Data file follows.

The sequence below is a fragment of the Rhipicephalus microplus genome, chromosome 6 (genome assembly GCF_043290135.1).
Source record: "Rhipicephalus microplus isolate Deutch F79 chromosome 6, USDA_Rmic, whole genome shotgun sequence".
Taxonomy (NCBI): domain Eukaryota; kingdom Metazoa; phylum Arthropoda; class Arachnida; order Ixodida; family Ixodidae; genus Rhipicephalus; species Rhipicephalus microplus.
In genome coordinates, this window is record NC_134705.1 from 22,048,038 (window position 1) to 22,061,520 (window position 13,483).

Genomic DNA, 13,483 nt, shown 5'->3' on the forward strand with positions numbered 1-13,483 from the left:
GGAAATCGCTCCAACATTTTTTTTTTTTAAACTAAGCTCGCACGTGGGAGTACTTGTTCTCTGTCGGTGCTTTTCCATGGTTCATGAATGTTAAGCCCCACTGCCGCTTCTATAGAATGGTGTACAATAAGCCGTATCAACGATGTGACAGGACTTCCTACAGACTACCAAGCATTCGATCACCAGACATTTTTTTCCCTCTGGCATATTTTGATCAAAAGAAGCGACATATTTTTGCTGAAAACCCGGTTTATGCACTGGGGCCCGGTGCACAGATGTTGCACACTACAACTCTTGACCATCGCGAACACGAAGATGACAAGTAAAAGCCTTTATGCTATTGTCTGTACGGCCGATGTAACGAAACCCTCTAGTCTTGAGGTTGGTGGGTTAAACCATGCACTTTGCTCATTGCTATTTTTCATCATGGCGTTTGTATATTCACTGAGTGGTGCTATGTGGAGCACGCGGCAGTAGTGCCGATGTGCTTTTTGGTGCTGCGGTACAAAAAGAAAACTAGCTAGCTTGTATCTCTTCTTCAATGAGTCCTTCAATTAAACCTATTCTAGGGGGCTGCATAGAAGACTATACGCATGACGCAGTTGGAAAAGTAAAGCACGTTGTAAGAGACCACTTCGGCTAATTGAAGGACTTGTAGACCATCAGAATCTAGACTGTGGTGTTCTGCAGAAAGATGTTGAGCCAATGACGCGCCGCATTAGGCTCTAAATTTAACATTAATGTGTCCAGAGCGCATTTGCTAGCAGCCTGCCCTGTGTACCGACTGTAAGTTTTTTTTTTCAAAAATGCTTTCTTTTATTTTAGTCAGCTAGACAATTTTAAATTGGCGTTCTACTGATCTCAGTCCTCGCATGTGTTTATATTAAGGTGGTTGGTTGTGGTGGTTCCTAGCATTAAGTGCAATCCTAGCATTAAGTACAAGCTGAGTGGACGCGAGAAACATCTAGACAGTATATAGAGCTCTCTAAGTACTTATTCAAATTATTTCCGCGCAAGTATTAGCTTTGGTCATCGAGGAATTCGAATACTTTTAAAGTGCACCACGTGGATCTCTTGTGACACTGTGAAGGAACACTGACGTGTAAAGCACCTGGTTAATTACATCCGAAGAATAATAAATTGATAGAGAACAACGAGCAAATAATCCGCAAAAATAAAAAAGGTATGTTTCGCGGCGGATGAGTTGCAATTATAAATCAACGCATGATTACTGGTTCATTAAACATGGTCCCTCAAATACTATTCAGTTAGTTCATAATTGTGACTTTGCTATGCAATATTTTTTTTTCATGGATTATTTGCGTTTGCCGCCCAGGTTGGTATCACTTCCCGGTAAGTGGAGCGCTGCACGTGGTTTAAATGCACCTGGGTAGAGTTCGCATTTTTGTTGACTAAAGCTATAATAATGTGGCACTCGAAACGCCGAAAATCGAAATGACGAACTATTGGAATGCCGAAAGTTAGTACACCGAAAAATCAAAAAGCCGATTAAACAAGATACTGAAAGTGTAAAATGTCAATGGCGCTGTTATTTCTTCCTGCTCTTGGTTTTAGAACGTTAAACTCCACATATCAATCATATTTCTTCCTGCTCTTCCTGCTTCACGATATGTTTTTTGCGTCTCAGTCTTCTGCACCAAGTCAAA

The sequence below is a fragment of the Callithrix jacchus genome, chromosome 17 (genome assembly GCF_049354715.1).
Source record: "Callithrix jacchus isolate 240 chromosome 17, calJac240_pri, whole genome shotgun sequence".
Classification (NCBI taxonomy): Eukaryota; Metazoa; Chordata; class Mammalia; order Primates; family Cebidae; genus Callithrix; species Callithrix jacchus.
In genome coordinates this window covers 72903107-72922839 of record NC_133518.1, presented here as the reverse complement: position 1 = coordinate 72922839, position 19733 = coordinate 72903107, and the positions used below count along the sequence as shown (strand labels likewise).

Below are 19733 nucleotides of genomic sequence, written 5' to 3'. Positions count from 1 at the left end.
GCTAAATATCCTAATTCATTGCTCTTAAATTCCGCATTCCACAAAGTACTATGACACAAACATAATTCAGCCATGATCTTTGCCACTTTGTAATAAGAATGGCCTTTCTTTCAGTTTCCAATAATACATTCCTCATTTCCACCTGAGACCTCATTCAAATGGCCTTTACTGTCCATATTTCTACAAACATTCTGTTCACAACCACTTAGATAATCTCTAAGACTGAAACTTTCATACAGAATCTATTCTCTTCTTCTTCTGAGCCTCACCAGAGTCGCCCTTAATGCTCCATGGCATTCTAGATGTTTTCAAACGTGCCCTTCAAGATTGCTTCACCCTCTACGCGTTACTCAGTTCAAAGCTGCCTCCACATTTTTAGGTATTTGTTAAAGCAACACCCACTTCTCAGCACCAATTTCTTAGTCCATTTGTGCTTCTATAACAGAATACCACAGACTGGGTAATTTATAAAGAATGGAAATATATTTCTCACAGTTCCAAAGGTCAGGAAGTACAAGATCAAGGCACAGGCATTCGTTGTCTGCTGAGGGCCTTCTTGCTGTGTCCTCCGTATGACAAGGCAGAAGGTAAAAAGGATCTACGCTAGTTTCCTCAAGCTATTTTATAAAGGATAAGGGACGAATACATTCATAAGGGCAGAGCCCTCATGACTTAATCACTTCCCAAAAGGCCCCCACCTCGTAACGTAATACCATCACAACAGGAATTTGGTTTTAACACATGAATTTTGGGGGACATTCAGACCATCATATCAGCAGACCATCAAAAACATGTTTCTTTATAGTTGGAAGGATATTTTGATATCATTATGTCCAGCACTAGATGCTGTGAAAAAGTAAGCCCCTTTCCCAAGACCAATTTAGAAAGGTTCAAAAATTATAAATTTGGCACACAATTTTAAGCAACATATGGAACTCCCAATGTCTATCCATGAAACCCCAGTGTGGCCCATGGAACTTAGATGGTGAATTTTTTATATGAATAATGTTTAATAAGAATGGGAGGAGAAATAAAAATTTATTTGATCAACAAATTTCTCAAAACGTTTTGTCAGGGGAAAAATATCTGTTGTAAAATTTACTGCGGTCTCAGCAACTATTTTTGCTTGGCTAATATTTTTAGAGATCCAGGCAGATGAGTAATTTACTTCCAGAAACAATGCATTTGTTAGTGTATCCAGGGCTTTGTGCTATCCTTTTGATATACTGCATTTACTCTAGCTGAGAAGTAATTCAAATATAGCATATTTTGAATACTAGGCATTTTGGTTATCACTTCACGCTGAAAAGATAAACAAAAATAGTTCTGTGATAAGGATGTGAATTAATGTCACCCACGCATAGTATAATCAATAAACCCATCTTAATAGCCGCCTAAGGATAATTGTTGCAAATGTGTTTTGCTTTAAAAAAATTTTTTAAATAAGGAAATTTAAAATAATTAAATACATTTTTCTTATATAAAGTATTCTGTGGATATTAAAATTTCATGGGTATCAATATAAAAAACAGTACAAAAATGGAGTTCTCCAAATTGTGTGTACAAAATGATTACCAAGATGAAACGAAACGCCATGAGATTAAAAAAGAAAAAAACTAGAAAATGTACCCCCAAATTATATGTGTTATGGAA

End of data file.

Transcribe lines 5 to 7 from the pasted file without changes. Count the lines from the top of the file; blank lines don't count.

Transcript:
Genomic DNA, 13,483 nt, shown 5'->3' on the forward strand with positions numbered 1-13,483 from the left:
GGAAATCGCTCCAACATTTTTTTTTTTTAAACTAAGCTCGCACGTGGGAGTACTTGTTCTCTGTCGGTGCTTTTCCATGGTTCATGAATGTTAAGCCCCACTGCCGCTTCTATAGAATGGTGTACAATAAGCCGTATCAACGATGTGACAGGACTTCCTACAGACTACCAAGCATTCGATCACCAGACATTTTTTTCCCTCTGGCATATTTTGATCAAAAGAAGCGACATATTTTTGCTGAAAACCCGGTTTATGCACTGGGGCCCGGTGCACAGATGTTGCACACTACAACTCTTGACCATCGCGAACACGAAGATGACAAGTAAAAGCCTTTATGCTATTGTCTGTACGGCCGATGTAACGAAACCCTCTAGTCTTGAGGTTGGTGGGTTAAACCATGCACTTTGCTCATTGCTATTTTTCATCATGGCGTTTGTATATTCACTGAGTGGTGCTATGTGGAGCACGCGGCAGTAGTGCCGATGTGCTTTTTGGTGCTGCGGTACAAAAAGAAAACTAGCTAGCTTGTATCTCTTCTTCAATGAGTCCTTCAATTAAACCTATTCTAGGGGGCTGCATAGAAGACTATACGCATGACGCAGTTGGAAAAGTAAAGCACGTTGTAAGAGACCACTTCGGCTAATTGAAGGACTTGTAGACCATCAGAATCTAGACTGTGGTGTTCTGCAGAAAGATGTTGAGCCAATGACGCGCCGCATTAGGCTCTAAATTTAACATTAATGTGTCCAGAGCGCATTTGCTAGCAGCCTGCCCTGTGTACCGACTGTAAGTTTTTTTTTTCAAAAATGCTTTCTTTTATTTTAGTCAGCTAGACAATTTTAAATTGGCGTTCTACTGATCTCAGTCCTCGCATGTGTTTATATTAAGGTGGTTGGTTGTGGTGGTTCCTAGCATTAAGTGCAATCCTAGCATTAAGTACAAGCTGAGTGGACGCGAGAAACATCTAGACAGTATATAGAGCTCTCTAAGTACTTATTCAAATTATTTCCGCGCAAGTATTAGCTTTGGTCATCGAGGAATTCGAATACTTTTAAAGTGCACCACGTGGATCTCTTGTGACACTGTGAAGGAACACTGACGTGTAAAGCACCTGGTTAATTACATCCGAAGAATAATAAATTGATAGAGAACAACGAGCAAATAATCCGCAAAAATAAAAAAGGTATGTTTCGCGGCGGATGAGTTGCAATTATAAATCAACGCATGATTACTGGTTCATTAAACATGGTCCCTCAAATACTATTCAGTTAGTTCATAATTGTGACTTTGCTATGCAATATTTTTTTTTCATGGATTATTTGCGTTTGCCGCCCAGGTTGGTATCACTTCCCGGTAAGTGGAGCGCTGCACGTGGTTTAAATGCACCTGGGTAGAGTTCGCATTTTTGTTGACTAAAGCTATAATAATGTGGCACTCGAAACGCCGAAAATCGAAATGACGAACTATTGGAATGCCGAAAGTTAGTACACCGAAAAATCAAAAAGCCGATTAAACAAGATACTGAAAGTGTAAAATGTCAATGGCGCTGTTATTTCTTCCTGCTCTTGGTTTTAGAACGTTAAACTCCACATATCAATCATATTTCTTCCTGCTCTTCCTGCTTCACGATATGTTTTTTGCGTCTCAGTCTTCTGCACCAAGTCAAA

The sequence below is a fragment of the Callithrix jacchus genome, chromosome 17 (genome assembly GCF_049354715.1).